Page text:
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Thoughts on the profession.

As you read this article I have just stepped into my new role. Speaking with others in preparation for this time, I had likened the chair-elect role as similar to the batter on deck who watches the pitcher, observes the batter, and adjusts accordingly. What I am discovering is that the chairman's role is not actually as the batter. The role is more like being the ball with Barry Bonds as the first batter. After I have been batted around the park for a while and scuffed up I will be replaced by a shiny new ball. As all of you who serve in volunteer leadership positions recognize, that's how the process works. With all of the challenges and limitations I, like all of you, am still happy to have the opportunity to serve and play ball.

We have such a great and honored profession and we must use our roles to renew faith and confidence in CPAs as the most trusted advisors. I will spend much of my time this year talking about our core values--integrity, competence and objectivity. What distinguishes our competence from that of any other service provider is our integrity and objectivity. When coupled together our core values provide true professionalism, and therein lies the answer. There are those who have called into question what we value. In point of fact, what we value is not the question, it's the solution. Our core values of integrity, competence and objectivity-our rock solid foundation represent our strength and our solution.

In addition to focusing on our values, much time will be spent addressing our changing environment. The Sarbanes-0xley Act ceded responsibility for public company audit standard setting to the new Public Company Accounting Oversight Board. Out of 45,000 firms in the AICPA, fewer than 750 audit public companies. Out of 350,000 members less than 20 percent are involved with the SEC registrant community. What about the other 44,000 firms and 80+ percent of the CPAs in this country? The answer is that the Auditing Standards Board will continue to set audit standards for the rest of the non-public financial community. They will do so with a new charge and a reconstituted membership reflecting this new environment. The process of standard setting will require coordination and cooperation with PCAOB audit standard setting so both bodies benefit from the best thinking available to meet the needs of our respective constituencies.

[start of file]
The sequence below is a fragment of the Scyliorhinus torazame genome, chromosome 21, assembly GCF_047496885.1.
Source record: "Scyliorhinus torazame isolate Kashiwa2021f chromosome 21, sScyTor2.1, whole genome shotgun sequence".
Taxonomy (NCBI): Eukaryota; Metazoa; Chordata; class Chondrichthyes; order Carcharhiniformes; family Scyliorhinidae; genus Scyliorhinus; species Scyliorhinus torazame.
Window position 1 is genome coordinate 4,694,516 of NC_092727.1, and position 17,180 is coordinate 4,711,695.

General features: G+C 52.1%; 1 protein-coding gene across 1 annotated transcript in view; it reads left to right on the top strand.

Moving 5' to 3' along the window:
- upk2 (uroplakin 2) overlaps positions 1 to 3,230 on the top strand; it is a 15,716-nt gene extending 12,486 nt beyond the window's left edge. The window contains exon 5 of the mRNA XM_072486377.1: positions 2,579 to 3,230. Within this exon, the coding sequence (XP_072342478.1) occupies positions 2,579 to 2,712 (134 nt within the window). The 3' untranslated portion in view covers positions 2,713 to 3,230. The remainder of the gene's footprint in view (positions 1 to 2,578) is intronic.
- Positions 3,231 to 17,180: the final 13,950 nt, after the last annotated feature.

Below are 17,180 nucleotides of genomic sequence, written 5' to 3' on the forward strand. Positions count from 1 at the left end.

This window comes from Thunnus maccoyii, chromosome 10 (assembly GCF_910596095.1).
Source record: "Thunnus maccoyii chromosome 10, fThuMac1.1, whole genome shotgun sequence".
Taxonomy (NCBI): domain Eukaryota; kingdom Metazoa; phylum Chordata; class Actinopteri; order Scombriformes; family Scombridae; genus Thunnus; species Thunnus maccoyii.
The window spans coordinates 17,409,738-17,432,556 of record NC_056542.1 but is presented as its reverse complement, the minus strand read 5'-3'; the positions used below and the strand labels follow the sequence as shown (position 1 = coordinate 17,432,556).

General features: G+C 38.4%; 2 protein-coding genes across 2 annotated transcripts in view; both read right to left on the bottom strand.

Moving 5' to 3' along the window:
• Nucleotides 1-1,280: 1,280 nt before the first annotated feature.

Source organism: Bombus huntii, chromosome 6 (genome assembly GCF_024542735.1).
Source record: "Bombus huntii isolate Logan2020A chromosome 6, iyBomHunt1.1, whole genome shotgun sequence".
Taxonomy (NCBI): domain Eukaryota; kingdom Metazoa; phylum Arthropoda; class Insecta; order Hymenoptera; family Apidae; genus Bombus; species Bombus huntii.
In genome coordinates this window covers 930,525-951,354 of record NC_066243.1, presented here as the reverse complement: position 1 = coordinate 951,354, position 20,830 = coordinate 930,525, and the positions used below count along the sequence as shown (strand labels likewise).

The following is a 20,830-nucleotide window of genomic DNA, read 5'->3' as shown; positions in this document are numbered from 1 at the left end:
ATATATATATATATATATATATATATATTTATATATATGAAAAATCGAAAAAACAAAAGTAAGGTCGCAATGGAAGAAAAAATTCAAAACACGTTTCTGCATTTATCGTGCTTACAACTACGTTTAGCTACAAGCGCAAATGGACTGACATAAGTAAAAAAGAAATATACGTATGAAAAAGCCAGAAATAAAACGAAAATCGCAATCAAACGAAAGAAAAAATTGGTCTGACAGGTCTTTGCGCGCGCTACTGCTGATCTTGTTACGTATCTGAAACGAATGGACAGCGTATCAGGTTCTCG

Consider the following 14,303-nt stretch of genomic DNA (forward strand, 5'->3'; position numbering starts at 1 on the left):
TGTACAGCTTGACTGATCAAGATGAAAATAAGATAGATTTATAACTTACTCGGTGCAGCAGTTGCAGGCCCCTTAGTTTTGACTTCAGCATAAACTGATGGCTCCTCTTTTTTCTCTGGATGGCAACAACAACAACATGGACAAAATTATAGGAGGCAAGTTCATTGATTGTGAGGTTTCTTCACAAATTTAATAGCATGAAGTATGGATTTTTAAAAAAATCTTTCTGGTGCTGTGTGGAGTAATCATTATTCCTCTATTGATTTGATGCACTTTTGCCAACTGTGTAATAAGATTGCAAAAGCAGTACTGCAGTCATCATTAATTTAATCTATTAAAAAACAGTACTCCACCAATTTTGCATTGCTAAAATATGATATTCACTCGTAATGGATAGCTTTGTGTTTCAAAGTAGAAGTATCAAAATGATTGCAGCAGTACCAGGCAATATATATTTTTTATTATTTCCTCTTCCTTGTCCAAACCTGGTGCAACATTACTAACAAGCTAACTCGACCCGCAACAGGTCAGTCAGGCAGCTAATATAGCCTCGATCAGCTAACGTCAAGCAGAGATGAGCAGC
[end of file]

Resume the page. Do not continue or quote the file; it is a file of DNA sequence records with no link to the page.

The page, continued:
The SECPS will also undergo a makeover to meet our changing environment. This body will process feedback from members and provide input to the PCAOB on proposed public company audit standards and on implementation challenges. Auditors will have a mechanism to communicate the real world issues related to standard setting. Tools and member communication options will be provided and enhanced to meet the needs of CPAs operating in the public company environment.

For those who have concerns about multiple sets of standards I would note that we have actually been operating under multiple sets of standards for many years. While we have had one set of audit standards we have had to comply with many additional requirements to meet the needs of the SEC, D0L and GA0. As each group attempts to manage its needs we might expect the diversification to continue. It is important that the needs of private enterprise not be lost in this process. The relationships CPAs have with owners of private enterprise are wholly different than relationships in the public company or governmental arena and those differences must be recognized in the development of standards.

Change is in the wind and will continue to challenge us for the foreseeable future. We will be measured by how we respond. The process calks us to be educated to the issues and willing to speak up on behalf of our profession. We must get the facts, not the rumors, and share what we know. As my daughter, the second grade school teacher, says to her new parents, "If you agree not to believe everything you hear is going on at school I'll agree not to believe everything I hear is going on at home." Get the facts and then proceed. Each one of us has a sphere of influence within our own organization and our own community and the best opportunity to drive change and renew confidence. We must make the most of our opportunities. That will be my approach this next year and I hope it will be yours.

Batter up.

S. Scott Vaynich is the 2003-2004 chair of the AICPA. He is managing partner of the Columbus, Georgia firm at Robinson, Grimes & Co. He has served on many AICPA bodies. including the governing Council, and is former president of the Georgia Society of CPAs.
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Title Annotation:Members Only
Author:Voynich, S. Scott
Publication:Catalyst (Dublin, Ohio)
Date:Nov 1, 2003
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